Tuesday, October 19, 2010

Is margarine "one molecule different" from plastic? -from Mrs. Jamison's high school class in East Dubuque, IL

If you've ever taken an organic chemistry class, this question is just a bunch of gibberish to you. It's amazing how much I hear this myth. All matter is made up of molecules, and molecules are made of atoms (like hydrogen, carbon, boron, plutonium, nitrogen, etc.). Even one atom can make a tremendous difference in the qualities of a material. For example, we breathe oxygen everyday, it is essential for life. The oxygen we breathe is composed of 2 oxygen atoms bonded together (O2). Ozone, which resides in the upper atmosphere and protects us from solar radiation, is made up of 3 oxygen atoms (O3).  Ozone is toxic to us, and is considered a pollutant lower in the atmosphere.  That's just one atom difference between essential to breathe and toxic!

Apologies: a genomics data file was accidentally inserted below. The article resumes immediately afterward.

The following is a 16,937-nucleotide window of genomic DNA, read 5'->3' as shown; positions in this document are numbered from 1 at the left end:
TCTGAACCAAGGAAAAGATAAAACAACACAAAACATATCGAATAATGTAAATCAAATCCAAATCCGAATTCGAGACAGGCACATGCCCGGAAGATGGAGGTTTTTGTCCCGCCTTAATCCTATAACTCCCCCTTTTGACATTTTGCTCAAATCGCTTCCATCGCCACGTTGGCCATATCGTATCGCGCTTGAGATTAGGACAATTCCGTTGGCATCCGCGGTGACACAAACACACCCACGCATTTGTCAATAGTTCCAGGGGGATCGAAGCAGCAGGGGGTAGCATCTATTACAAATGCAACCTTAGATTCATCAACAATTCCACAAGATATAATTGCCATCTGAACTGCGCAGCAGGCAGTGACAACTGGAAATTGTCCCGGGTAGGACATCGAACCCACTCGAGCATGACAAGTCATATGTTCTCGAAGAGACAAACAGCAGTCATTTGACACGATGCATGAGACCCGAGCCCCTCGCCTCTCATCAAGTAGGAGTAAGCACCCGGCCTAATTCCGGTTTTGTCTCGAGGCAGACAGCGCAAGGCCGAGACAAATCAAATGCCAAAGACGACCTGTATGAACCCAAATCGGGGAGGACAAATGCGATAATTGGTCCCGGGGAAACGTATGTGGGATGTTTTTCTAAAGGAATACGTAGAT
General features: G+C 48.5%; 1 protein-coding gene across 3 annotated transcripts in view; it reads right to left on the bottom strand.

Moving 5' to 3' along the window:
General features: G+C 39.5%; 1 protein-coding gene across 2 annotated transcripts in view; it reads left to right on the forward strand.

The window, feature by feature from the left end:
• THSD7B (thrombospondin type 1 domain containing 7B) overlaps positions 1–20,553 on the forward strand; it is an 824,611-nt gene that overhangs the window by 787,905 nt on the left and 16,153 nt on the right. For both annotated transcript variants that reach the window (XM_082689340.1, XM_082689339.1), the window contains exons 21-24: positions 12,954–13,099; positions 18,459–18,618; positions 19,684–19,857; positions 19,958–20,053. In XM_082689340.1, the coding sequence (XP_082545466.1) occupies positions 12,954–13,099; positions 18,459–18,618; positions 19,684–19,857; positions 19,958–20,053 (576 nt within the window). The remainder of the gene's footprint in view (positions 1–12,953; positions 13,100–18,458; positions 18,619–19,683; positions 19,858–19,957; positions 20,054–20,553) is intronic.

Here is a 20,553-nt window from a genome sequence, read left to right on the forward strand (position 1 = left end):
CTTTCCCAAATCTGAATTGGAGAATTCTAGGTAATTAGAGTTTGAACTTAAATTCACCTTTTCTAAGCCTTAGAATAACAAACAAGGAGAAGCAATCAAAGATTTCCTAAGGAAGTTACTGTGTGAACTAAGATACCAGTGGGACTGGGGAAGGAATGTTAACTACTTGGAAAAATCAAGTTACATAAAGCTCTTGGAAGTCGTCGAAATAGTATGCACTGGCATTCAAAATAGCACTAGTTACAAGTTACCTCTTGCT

Another example: water is made up of 2 hydrogen atoms and 1 oxygen atom (H2O).  We need to drink water to live.  Hydrogen peroxide is made up of 2 hydrogen atoms and 2 oxygen atoms (H2O2). Hydrogen peroxide at low concentrations (3%) is used to sterilize wounds and clean things.  At higher concentrations it can remove layers of your skin, and if you drank it it would burn away the lining of your esophagus and stomach.  Definitely different from water!  So saying margarine is "one molecule different" from plastic is like saying "margarine is completely different from plastic."  

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